FIG. 15 is a block diagram of a general purpose computer system 1500 suitable for carrying out the processing in accordance with one embodiment of the present invention. FIG. 15 illustrates one embodiment of a general purpose computer system that, as mentioned above, can be a server computer, a client computer, or a mainframe computer. Other computer system architectures and configurations can be used for carrying out the processing of the present invention. Computer system 1500, made up of various subsystems described below, includes at least one microprocessor subsystem (also referred to as a central processing unit, or CPU) 1502. That is, CPU 1502 can be implemented by a single-chip processor or by multiple processors. CPU 1502 is a general purpose digital processor which controls the operation of the computer system 1500. Using instructions retrieved from memory, the CPU 1502 controls the reception and manipulation of input data, and the output and display of data on output devices.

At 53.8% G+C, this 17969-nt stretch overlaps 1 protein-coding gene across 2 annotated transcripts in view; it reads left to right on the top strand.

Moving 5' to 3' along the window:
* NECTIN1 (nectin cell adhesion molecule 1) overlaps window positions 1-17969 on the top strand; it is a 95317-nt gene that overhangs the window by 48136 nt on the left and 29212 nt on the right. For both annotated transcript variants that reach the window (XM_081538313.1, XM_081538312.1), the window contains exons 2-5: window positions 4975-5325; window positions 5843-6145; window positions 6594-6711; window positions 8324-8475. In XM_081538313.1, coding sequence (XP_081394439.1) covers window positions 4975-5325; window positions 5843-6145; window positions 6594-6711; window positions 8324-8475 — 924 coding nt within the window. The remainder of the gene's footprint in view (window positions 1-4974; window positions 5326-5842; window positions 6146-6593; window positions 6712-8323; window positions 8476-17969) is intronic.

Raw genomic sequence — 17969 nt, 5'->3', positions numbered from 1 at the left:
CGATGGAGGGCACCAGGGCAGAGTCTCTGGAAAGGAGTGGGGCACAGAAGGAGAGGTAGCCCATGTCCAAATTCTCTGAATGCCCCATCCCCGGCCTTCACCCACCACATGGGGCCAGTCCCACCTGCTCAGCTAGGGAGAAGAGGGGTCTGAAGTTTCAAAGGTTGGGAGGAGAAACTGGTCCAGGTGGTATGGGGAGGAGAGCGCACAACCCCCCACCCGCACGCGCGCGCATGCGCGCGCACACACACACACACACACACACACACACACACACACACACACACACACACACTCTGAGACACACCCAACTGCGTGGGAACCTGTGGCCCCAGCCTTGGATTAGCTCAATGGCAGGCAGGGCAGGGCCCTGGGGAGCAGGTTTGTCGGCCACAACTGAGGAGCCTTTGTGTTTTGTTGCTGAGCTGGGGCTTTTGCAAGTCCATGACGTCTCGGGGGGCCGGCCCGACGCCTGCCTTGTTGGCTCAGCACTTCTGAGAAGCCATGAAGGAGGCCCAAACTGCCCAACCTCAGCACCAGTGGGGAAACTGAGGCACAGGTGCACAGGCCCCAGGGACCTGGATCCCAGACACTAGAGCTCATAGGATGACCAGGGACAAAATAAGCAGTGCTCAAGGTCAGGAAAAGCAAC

CPU 1502 is coupled bi-directionally with a first primary storage 1504, typically a random access memory (RAM), and Uni.-directionally with a second primary storage area 1506, typically a read-only memory (ROM), via a memory bus 1508. As is well known in the art, primary storage 1504 can be used as a general storage area and as scratch-pad memory, and can also be used to store input data and processed data, such as command and program name sequences. It can also store programming instructions and data, in the form of a message store in addition to other data and instructions for processes operating on CPU 1502, and is used typically used for fast transfer of data and instructions in a bi-directional manner over the memory bus 1508. Also as well known in the art, primary storage 1506 typically includes basic operating instructions, program code, data, and objects used by the CPU 1502 to perform its functions. Primary storage devices 1504 and 1506 may include any suitable computer-readable storage media, described below, depending on whether, for example, data access needs to be bi-directional or Uni.-directional. CPU 1502 can also directly and very rapidly retrieve and store frequently needed data in a cache memory 1510.